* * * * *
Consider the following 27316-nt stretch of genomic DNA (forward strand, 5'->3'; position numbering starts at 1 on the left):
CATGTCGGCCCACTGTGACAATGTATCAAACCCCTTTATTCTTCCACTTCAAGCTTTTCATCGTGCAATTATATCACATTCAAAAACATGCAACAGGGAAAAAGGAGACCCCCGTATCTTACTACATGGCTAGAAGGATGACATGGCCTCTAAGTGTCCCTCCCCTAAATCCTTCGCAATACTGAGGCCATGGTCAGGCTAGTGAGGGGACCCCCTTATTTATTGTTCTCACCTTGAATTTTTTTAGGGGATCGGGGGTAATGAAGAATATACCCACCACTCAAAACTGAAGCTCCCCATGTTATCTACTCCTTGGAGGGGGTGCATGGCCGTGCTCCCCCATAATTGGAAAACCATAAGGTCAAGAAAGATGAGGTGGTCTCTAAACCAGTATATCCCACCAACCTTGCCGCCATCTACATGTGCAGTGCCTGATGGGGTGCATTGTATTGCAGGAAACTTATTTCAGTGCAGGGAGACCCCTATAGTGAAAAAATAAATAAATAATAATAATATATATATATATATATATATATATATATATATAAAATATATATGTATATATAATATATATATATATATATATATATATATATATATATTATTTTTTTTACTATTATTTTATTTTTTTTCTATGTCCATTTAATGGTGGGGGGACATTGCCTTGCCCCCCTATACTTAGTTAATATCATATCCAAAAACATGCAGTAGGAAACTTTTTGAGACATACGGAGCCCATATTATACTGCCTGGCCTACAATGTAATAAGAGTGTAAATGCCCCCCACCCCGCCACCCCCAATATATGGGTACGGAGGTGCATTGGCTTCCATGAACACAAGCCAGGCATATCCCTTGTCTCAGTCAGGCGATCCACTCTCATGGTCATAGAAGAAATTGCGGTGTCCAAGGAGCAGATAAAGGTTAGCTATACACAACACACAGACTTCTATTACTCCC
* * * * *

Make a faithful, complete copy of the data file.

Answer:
Consider the following 27316-nt stretch of genomic DNA (forward strand, 5'->3'; position numbering starts at 1 on the left):
CATGTCGGCCCACTGTGACAATGTATCAAACCCCTTTATTCTTCCACTTCAAGCTTTTCATCGTGCAATTATATCACATTCAAAAACATGCAACAGGGAAAAAGGAGACCCCCGTATCTTACTACATGGCTAGAAGGATGACATGGCCTCTAAGTGTCCCTCCCCTAAATCCTTCGCAATACTGAGGCCATGGTCAGGCTAGTGAGGGGACCCCCTTATTTATTGTTCTCACCTTGAATTTTTTTAGGGGATCGGGGGTAATGAAGAATATACCCACCACTCAAAACTGAAGCTCCCCATGTTATCTACTCCTTGGAGGGGGTGCATGGCCGTGCTCCCCCATAATTGGAAAACCATAAGGTCAAGAAAGATGAGGTGGTCTCTAAACCAGTATATCCCACCAACCTTGCCGCCATCTACATGTGCAGTGCCTGATGGGGTGCATTGTATTGCAGGAAACTTATTTCAGTGCAGGGAGACCCCTATAGTGAAAAAATAAATAAATAATAATAATATATATATATATATATATATATATATATATATAAAATATATATGTATATATAATATATATATATATATATATATATATATATATATATTATTTTTTTTACTATTATTTTATTTTTTTTCTATGTCCATTTAATGGTGGGGGGACATTGCCTTGCCCCCCTATACTTAGTTAATATCATATCCAAAAACATGCAGTAGGAAACTTTTTGAGACATACGGAGCCCATATTATACTGCCTGGCCTACAATGTAATAAGAGTGTAAATGCCCCCCACCCCGCCACCCCCAATATATGGGTACGGAGGTGCATTGGCTTCCATGAACACAAGCCAGGCATATCCCTTGTCTCAGTCAGGCGATCCACTCTCATGGTCATAGAAGAAATTGCGGTGTCCAAGGAGCAGATAAAGGTTAGCTATACACAACACACAGACTTCTATTACTCCC